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Article

sEst: Accurate Sex-Estimation and Abnormality Detection in Methylation Microarray Data

1
Melbourne Bioinformatics, The University of Melbourne, Parkville, VIC 3010, Australia
2
Department of Clinical Pathology, The University of Melbourne, Parkville, VIC 3010, Australia
3
Cancer Epidemiology & Intelligence Division, Cancer Council Victoria, Melbourne, VIC 3004, Australia
4
Centre for Epidemiology and Biostatistics, Melbourne School of Population and Global Health, The University of Melbourne, Parkville, VIC, 3010, Australia
5
Precision Medicine, School of Clinical Sciences at Monash Health, Monash University, Clayton, VIC 3168, Australia
6
Genetic Epidemiology Laboratory, The University of Melbourne, Parkville, VIC 3010, Australia
*
Author to whom correspondence should be addressed.
Int. J. Mol. Sci. 2018, 19(10), 3172; https://doi.org/10.3390/ijms19103172
Received: 20 September 2018 / Revised: 8 October 2018 / Accepted: 9 October 2018 / Published: 15 October 2018
(This article belongs to the Section Molecular Genetics and Genomics)

Abstract

:
DNA methylation influences predisposition, development and prognosis for many diseases, including cancer. However, it is not uncommon to encounter samples with incorrect sex labelling or atypical sex chromosome arrangement. Sex is one of the strongest influencers of the genomic distribution of DNA methylation and, therefore, correct assignment of sex and filtering of abnormal samples are essential for the quality control of study data. Differences in sex chromosome copy numbers between sexes and X-chromosome inactivation in females result in distinctive sex-specific patterns in the distribution of DNA methylation levels. In this study, we present a software tool, sEst, which incorporates clustering analysis to infer sex and to detect sex-chromosome abnormalities from DNA methylation microarray data. Testing with two publicly available datasets demonstrated that sEst not only correctly inferred the sex of the test samples, but also identified mislabelled samples and samples with potential sex-chromosome abnormalities, such as Klinefelter syndrome and Turner syndrome, the latter being a feature not offered by existing methods. Considering that sex and the sex-chromosome abnormalities can have large effects on many phenotypes, including diseases, our method can make a significant contribution to DNA methylation studies that are based on microarray platforms.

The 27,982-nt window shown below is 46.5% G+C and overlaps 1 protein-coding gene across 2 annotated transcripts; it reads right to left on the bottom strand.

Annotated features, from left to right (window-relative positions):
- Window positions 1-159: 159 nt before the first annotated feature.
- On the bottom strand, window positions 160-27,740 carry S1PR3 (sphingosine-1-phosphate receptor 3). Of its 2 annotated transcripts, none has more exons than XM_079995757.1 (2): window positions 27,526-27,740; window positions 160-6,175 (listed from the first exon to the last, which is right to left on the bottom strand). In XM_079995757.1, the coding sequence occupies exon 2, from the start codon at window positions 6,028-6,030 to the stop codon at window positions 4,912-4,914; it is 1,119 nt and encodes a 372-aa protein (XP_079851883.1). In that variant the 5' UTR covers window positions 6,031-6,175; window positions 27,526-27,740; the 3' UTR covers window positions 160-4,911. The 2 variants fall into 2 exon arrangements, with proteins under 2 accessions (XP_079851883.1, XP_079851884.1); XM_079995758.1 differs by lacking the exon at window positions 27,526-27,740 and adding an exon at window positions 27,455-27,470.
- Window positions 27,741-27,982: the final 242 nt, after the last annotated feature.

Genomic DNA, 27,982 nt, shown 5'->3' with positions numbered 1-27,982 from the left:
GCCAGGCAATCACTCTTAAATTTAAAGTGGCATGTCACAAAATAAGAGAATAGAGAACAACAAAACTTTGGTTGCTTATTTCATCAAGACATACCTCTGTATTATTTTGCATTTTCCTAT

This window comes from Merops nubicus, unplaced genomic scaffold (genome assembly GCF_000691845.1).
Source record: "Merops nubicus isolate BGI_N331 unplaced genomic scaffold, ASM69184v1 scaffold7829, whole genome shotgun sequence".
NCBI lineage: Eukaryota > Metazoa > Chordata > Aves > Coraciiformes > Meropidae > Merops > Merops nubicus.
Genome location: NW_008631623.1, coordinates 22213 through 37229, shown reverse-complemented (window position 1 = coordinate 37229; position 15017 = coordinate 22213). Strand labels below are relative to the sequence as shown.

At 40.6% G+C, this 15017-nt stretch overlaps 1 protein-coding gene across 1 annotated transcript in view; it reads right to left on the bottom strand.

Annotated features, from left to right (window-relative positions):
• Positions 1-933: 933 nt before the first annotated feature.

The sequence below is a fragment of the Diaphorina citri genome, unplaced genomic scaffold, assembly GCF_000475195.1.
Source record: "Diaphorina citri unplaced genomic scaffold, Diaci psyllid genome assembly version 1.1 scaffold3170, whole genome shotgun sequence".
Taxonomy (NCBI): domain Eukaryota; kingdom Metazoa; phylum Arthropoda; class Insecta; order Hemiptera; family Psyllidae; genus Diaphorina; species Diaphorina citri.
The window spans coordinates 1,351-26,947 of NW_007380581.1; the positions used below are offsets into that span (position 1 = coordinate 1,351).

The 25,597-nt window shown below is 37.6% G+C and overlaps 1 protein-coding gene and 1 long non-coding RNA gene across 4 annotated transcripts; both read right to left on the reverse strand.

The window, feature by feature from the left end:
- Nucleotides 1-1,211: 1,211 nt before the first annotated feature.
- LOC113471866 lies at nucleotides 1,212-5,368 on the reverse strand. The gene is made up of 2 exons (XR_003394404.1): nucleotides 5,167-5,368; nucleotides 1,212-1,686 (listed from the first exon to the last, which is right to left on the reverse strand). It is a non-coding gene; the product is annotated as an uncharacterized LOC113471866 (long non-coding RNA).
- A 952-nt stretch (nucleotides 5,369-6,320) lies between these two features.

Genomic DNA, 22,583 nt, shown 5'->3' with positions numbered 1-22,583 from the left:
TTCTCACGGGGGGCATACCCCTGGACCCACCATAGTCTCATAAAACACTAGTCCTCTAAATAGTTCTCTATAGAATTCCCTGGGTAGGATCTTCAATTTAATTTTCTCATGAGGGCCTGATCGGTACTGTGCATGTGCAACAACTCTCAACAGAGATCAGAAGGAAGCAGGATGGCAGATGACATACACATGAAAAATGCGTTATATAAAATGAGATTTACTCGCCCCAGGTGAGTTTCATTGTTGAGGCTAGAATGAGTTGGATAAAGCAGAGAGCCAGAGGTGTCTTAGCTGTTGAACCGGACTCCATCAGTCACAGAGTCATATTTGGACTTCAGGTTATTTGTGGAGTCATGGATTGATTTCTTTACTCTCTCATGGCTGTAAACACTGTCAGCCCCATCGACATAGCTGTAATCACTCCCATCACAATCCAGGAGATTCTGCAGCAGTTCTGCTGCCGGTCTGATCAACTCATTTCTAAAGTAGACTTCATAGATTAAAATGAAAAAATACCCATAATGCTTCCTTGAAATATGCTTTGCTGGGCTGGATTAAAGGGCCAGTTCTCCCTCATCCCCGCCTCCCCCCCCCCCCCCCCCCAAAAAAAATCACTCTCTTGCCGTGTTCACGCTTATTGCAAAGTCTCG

1. Introduction

DNA methylation is a major mechanism in the regulation of gene expression, and, consequently, plays an important role in disease susceptibility and progression [1,2]. The current pre-eminent DNA methylation microarray systems are Illumina’s Infinium HumanMethylation450 BeadChip (HM450k) and Infinium MethylationEPIC BeadChip (EPIC), which enable genome-wide analysis at relatively low cost, measuring the DNA methylation level of approximately 480,000 (HM450k) or 850,000 (EPIC) sites across the genome via site-specific oligonucleotide probes. Each site is associated with three values: a methylated signal; an unmethylated signal; and a detection p-value. The methylated and unmethylated signals are used to calculate methylation levels, represented as beta-values ranging from 0 (fully unmethylated status) to 1 (fully methylated status). The detection p-values indicate the quality of the signals and are determined by comparing the strength of signal to background noise.